The most common approach to measuring the Dunning–Kruger effect is to compare self-assessment with objective performance. The self-assessment is sometimes called subjective ability in contrast to the objective ability corresponding to the actual performance.[7] The self-assessment may be done before or after the performance.[9] If done afterward, the participants receive no independent clues during the performance as to how well they did. Thus, if the activity involves answering quiz questions, no feedback is given as to whether a given answer was correct.[13] The measurement of the subjective and the objective abilities can be in absolute or relative terms. When done in absolute terms, self-assessment and performance are measured according to objective standards, e.g. concerning how many quiz questions were answered correctly. When done in relative terms, the results are compared with a peer group. In this case, participants are asked to assess their performances in relation to the other participants, for example in the form of estimating the percentage of peers they outperformed.[17][13][2] The Dunning–Kruger effect is present in both cases, but tends to be significantly more pronounced when done in relative terms. This means that people are usually more accurate when predicting their raw score than when assessing how well they did relative to their peer group.[18]

The main point of interest for researchers is usually the correlation between subjective and objective ability.[7] To provide a simplified form of analysis of the measurements, objective performances are often divided into four groups. They start from the bottom quartile of low performers and proceed to the top quartile of high performers.[2][7] The strongest effect is seen for the participants in the bottom quartile, who tend to see themselves as being part of the top two quartiles when measured in relative terms.[19][7][20]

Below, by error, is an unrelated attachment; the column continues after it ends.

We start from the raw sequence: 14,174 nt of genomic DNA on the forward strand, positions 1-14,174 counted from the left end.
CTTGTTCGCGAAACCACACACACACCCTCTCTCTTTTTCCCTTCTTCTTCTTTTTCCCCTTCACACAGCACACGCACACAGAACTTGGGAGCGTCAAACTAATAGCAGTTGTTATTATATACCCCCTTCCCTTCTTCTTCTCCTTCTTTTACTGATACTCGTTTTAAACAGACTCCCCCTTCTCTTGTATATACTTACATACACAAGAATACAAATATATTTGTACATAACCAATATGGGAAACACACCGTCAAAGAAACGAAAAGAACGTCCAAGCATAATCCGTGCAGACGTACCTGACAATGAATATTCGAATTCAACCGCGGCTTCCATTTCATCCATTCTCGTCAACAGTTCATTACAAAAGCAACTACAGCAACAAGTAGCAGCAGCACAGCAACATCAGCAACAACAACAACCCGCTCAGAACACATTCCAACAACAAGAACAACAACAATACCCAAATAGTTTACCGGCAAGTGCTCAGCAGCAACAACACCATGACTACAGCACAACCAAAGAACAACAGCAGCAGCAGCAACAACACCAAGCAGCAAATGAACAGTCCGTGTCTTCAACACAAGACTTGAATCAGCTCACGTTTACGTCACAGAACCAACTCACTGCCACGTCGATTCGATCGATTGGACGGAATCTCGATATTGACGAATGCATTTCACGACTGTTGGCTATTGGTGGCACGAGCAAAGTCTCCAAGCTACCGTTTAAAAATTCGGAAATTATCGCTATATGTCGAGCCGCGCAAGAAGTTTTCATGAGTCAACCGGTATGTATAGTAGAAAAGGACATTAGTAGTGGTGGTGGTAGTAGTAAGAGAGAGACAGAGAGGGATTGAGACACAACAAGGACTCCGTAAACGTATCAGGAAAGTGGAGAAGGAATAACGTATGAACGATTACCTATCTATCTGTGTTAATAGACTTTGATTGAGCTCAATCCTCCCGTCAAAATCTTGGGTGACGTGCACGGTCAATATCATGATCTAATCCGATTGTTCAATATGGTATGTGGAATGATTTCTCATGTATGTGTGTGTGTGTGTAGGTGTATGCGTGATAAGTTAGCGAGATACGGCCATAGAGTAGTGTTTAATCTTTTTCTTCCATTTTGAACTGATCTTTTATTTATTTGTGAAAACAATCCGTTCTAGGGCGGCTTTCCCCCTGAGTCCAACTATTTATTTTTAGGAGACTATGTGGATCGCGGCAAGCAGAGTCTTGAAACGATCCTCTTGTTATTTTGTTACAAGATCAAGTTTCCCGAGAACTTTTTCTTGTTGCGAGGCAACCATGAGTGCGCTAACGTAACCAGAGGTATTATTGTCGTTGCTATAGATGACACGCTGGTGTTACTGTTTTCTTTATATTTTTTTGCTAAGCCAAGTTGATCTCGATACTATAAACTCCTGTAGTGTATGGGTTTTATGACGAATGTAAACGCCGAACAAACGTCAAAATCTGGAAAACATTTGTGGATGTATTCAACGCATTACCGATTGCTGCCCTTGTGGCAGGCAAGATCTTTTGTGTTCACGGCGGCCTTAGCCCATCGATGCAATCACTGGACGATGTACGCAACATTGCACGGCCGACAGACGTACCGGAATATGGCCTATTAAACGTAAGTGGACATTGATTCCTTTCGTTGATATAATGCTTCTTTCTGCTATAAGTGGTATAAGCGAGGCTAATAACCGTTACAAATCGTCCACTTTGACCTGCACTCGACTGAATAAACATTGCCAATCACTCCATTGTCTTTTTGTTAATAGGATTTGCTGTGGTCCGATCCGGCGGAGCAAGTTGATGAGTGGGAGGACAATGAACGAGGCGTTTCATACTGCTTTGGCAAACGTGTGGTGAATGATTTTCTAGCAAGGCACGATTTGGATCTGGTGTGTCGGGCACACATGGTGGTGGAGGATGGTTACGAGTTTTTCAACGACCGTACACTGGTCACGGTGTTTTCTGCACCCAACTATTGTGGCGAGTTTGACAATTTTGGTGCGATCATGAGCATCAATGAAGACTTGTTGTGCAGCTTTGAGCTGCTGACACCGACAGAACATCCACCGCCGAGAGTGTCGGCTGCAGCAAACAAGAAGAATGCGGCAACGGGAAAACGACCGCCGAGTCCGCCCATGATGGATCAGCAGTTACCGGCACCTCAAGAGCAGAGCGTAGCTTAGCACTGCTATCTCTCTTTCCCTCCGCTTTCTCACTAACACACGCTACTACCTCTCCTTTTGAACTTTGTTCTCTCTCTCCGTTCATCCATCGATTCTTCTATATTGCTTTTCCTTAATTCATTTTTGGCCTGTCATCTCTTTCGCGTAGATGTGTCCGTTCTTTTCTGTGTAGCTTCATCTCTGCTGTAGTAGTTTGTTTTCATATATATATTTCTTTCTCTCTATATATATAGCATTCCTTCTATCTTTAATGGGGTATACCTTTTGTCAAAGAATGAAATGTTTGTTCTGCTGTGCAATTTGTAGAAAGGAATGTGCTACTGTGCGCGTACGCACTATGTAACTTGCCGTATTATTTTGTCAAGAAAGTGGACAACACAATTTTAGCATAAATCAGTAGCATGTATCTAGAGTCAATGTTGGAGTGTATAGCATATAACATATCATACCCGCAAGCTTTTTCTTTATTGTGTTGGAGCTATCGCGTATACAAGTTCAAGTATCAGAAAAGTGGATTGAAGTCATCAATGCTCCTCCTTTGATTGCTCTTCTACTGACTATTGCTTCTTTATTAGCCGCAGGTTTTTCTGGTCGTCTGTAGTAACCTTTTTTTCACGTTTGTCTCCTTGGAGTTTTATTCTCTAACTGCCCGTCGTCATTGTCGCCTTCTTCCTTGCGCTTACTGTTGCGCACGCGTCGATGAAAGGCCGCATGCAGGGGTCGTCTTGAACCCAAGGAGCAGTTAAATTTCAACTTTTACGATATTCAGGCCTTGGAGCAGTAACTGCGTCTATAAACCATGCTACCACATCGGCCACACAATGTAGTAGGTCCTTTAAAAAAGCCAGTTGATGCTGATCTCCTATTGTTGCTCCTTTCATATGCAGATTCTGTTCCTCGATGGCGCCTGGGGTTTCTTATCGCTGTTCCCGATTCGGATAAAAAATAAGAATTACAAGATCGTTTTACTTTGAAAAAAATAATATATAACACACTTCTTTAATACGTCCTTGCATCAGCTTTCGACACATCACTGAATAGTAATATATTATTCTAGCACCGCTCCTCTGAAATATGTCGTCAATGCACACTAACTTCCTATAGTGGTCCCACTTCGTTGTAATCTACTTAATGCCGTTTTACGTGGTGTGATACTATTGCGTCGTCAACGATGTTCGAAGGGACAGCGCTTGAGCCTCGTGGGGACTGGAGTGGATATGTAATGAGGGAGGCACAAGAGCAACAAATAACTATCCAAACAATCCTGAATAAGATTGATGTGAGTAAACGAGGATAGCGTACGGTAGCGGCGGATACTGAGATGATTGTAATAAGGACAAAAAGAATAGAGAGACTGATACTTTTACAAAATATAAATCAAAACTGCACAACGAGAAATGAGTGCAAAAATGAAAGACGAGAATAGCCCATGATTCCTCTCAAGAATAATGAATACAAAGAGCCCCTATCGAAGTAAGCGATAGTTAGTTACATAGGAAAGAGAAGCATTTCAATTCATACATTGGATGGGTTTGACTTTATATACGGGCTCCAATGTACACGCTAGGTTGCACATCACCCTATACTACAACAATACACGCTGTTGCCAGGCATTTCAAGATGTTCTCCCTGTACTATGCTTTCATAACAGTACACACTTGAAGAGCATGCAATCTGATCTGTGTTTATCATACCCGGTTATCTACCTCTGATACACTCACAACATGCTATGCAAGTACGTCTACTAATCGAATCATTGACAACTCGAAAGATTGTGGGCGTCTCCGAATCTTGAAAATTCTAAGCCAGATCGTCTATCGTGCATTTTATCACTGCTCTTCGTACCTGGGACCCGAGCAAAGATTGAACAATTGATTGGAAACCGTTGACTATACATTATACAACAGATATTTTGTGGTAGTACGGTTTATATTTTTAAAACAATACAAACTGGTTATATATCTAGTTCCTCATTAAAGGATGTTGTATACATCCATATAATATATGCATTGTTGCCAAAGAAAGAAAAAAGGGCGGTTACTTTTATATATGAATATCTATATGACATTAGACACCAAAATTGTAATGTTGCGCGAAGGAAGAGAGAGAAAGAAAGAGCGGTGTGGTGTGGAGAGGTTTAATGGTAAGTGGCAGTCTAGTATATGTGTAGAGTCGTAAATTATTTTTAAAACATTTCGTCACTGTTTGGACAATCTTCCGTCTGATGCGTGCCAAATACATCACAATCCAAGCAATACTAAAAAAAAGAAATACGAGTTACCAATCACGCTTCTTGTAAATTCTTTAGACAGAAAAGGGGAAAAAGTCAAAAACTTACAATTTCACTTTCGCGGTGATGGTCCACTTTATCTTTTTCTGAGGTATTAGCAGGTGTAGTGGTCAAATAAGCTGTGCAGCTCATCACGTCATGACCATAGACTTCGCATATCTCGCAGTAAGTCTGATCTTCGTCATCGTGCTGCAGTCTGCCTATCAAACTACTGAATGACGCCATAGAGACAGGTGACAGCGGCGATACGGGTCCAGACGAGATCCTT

The initial study by David Dunning and Justin Kruger examined the performance and self-assessment of undergraduate students in inductive, deductive, and abductive logical reasoning; English grammar; and appreciation of humor. Across four studies, the research indicates that the participants who scored in the bottom quartile overestimated their test performance and their abilities. Their test scores placed them in the 12th percentile, but they ranked themselves in the 62nd percentile.[21][22][5] Other studies focus on how a person's self-view causes inaccurate self-assessments.[23] Some studies indicate that the extent of the inaccuracy depends on the type of task and can be improved by becoming a better performer.[24][25][21]

Overall, the Dunning–Kruger effect has been studied across a wide range of tasks, in aviation, business, debating, chess, driving, literacy, medicine, politics, spatial memory, and other fields.[5][9][26] Many studies focus on students—for example, how they assess their performance after an exam. In some cases, these studies gather and compare data from different countries.[27][28] Studies are often done in laboratories; the effect has also been examined in other settings. Examples include assessing hunters' knowledge of firearms and large Internet surveys.[19][13]

Explanations edit